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F L O R A OF THE VALLEY

Cliff-aster

November 28, 1986|MAYERENE BARKER

The sparsely branched cliff-aster is a tall, perennial plant found along roadsides and cliffs and in other dry, open spaces in Southern California's mountains.

A common chaparral plant, the cliff-aster ( Malacothrix saxatilis) is especially abundant near the coast. Saxatilis in Latin means "rock-dwelling," and the plant often is found among rocks.

Pictured are cliff-asters on Mulholland Highway west of Las Virgenes Road in Malibu Creek State Park in the Santa Monica Mountains above Agoura.

The cliff-aster reaches heights of up to six feet and has narrow, tapering leaves from one to four inches long. Lower leaves usually are coarse-toothed and clustered near the plant's woody base. Upper leaves have smooth margins.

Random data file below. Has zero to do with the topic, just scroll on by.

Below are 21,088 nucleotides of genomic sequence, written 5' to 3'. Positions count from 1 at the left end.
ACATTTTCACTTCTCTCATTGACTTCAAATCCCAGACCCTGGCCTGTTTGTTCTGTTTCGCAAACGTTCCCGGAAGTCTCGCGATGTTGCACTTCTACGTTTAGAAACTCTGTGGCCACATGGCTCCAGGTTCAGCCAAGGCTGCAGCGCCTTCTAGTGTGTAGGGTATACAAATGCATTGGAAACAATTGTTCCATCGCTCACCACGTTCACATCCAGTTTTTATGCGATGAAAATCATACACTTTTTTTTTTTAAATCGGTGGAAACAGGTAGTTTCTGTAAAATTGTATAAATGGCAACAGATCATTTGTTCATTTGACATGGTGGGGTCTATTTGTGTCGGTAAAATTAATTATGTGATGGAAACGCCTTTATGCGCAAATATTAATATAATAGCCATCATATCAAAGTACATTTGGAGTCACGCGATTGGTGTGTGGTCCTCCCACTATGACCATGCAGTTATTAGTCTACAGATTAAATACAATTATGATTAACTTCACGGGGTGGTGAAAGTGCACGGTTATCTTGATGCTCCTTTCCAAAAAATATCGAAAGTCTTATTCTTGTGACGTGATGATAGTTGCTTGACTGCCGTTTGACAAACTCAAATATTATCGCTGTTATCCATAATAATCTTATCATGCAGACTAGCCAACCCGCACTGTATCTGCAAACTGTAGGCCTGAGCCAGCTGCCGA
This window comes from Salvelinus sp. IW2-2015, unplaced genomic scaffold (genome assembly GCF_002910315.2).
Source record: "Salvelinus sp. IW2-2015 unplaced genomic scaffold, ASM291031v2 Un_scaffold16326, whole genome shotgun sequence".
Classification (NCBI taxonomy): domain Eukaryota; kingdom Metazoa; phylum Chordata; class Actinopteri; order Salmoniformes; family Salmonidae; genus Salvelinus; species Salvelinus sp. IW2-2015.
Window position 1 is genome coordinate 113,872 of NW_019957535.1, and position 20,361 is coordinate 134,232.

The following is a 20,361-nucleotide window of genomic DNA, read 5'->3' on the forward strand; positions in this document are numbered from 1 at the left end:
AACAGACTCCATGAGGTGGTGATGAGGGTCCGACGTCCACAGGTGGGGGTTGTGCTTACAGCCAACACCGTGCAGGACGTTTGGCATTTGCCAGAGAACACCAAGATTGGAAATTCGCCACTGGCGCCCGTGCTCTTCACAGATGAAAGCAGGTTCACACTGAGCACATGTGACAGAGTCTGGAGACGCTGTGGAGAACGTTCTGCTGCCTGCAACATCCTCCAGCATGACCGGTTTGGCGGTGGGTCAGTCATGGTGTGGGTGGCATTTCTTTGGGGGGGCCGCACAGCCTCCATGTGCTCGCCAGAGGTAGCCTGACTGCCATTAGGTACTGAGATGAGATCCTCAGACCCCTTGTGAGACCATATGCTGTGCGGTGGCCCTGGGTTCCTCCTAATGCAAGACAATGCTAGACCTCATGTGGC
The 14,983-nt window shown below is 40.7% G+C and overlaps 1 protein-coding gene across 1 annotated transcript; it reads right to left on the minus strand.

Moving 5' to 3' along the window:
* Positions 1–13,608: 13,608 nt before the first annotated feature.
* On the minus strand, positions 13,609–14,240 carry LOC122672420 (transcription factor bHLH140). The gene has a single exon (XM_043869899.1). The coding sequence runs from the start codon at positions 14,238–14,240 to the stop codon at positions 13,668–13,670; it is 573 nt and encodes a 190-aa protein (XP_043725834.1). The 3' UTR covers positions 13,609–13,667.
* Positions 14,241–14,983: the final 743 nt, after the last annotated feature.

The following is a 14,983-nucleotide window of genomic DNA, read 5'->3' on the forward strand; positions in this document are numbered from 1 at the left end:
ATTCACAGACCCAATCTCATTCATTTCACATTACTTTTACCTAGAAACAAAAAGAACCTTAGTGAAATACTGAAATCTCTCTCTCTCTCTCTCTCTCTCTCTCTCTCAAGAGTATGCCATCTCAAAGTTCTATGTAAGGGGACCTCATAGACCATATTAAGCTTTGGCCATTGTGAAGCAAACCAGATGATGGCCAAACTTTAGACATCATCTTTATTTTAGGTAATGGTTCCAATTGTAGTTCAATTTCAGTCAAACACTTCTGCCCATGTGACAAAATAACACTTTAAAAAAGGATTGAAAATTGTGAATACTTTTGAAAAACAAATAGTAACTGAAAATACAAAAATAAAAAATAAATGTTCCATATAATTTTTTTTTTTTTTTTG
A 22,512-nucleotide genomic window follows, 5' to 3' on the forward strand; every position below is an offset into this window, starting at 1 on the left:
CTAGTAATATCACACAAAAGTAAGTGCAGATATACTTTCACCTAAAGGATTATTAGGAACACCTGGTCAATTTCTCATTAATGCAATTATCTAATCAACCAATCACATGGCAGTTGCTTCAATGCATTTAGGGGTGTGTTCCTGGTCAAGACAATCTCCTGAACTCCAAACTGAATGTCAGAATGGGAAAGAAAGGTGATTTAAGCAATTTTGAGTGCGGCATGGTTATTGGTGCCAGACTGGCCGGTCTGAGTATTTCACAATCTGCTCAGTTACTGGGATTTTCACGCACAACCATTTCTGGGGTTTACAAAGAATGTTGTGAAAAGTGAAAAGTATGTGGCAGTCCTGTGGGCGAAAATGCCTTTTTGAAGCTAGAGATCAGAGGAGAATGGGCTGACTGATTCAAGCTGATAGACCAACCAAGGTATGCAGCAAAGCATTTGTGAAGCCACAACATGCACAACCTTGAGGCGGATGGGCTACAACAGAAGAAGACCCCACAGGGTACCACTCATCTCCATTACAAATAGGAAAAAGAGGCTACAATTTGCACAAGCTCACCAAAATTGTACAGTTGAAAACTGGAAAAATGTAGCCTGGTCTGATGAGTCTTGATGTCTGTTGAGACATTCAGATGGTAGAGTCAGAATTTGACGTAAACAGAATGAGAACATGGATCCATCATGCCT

A few solitary ray flowers are in bloom on each cliff-aster from March through the fall. The flowers are white, tinted with rose stripes on their backs. Flower heads are about one-half inch high and 1 inches in diameter.

The cliff-aster is among 15 species of the genus Malacothrix . All are native to the arid Southwest. A pink-flowered variety that grows up to 7 feet tall is found only on San Clemente Island. Another species, the desert dandelion, blooms in the spring and bears either white or pale yellow flowers.

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